Looking to purchase some dedicated 10GB switches for our iSCSI setup. Would the following setup allow us to use two switches for redundancy?

Two VMWare ESXi hosts, each with 2 10GB NIC Storage with 2 10GB NIC

If NIC1 on VMWareHost1 connects to switch1 and NIC2 on VMWareHost1 connects to switch2 (and the same setup for VMWareHost2 and Storage) how would the ESXi hosts communicate with the LAN? Do I need to add more NIC to the hosts? Or can I connect the dedicated switch to the LAN Switch and have it go through there? Would the storage server need to communicate with the LAN for any reason?

Please advise, this is my first time setting up iSCSI.

Thank you

  • Do you already have a pair of switches for your "regular" LAN traffic? Commented Jul 27, 2021 at 15:29
  • This is more a SF question as it's very much "how to build a storage network", which isn't very much about the "network" (IP) part. Multipathing makes things quite different for a SAN, and you don't necessarily want any routing between SAN LAN segments. (this is something much larger than most will want to document for free in a SE answer. I could swear there's a KB article or two showing a basic iSCSI setup. The last one I built took minutes to build, and hours to explain.)
    – Ricky
    Commented Jul 28, 2021 at 11:30
  • Did any answer help you? if so, you should accept the answer so that the question does not keep popping up forever, looking for an answer. Alternatively, you could post and accept your own answer.
    – Ron Maupin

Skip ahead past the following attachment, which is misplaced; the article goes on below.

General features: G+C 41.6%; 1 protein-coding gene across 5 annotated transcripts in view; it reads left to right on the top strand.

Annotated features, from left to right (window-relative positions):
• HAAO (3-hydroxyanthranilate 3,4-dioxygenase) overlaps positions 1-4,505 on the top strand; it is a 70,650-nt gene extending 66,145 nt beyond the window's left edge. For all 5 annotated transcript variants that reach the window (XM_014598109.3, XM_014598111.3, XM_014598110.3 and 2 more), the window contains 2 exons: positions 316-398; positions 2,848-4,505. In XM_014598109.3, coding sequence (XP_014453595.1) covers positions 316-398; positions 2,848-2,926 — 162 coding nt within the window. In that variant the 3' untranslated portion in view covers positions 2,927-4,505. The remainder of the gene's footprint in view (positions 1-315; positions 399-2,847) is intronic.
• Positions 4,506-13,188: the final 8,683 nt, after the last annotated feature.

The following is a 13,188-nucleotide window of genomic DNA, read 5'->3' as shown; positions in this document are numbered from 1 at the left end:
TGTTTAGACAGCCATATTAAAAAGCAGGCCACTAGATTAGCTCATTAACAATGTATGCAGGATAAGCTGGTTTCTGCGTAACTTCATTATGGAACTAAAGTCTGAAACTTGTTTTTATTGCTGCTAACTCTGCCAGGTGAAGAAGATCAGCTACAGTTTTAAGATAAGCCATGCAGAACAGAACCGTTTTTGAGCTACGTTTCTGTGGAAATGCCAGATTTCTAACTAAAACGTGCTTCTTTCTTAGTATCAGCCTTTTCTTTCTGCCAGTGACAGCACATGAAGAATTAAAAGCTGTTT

Commented Dec 23, 2021 at 21:04

1 Answer 1


Two VMWare ESXi hosts, each with 2 10GB NIC Storage with 2 10GB NIC

Where's the storage?

how would the ESXi hosts communicate with the LAN?

The host should use dedicated NICs for LAN and SAN. It is absolutely possible to share NICs, switches and even VLANs across LAN & SAN but that should be considered carefully. Keep in mind that storage is a vital asset in your infrastructure and it should be up and running at all times. Losing storage means losing data and halting production.

Separating VLANs is a requirement for basic security and resilience - even if you protect SAN connections by authentication and encryption it still opens a can of worms in regard of DoS and exposing all vulnerabilities to all users.

Using separate NICs saves your SAN links from any LAN faults - broadcast storms, bottlenecks, congestion and simplifies management. Clean separation is also an absolute life saver for troubleshooting.

Using separate switches minimizes risks from any instabilities that may come from normal LAN operations - think of configuring port or ACL policies. You can also separate administration entirely. Ideally, your SAN switches only have management links into your LAN.

For a fully redundant connection you need at least two NICs (each via a separate switch). Depending on your redundancy requirement, that means a minimum of four NICs for both LAN and SAN dual-path redundancy.

Redundant connections follow the standard "IXI" setup (hosts H1, H2, SAN switches S1, S2, SAN controllers C1, C2):

  H1   H2
   |\ /|
   | X |
   |/ \|
  S1   S2
   |\ /|
   | X |
   |/ \|
  C1   C2

With a tight budget, you could combine one of the SAN links with a LAN link (for failover only), using VLANs. As a minimally redundant setup, you would use two NICs and two switches - one each primarily for LAN and for SAN, failing over to the other one.

However, the host configuration, iSCSI multipathing and failover setup is off-topic here. You should be able to get some help on Server Fault.

Also make sure that each iSCSI path uses its own IP subnet to avoid criss-cross sessions. Most initiators create a session between any of their ports and each target port in the same subnet (n:m mapping) - a reasonable fabric usually performs best with a 1:1 mapping between same-speed ports (see also multipath I/O, ALUA).

  • 1
    I think one could make a strong argument against but you won't want that., given the expense, but that's why we don't allow opinion-based questions.
    – Ron Trunk
    Commented Jan 26, 2022 at 13:06
  • @RonTrunk Thanks for pointing that out - I have reworded accordingly. ;-)
    – Zac67
    Commented Jan 26, 2022 at 13:34

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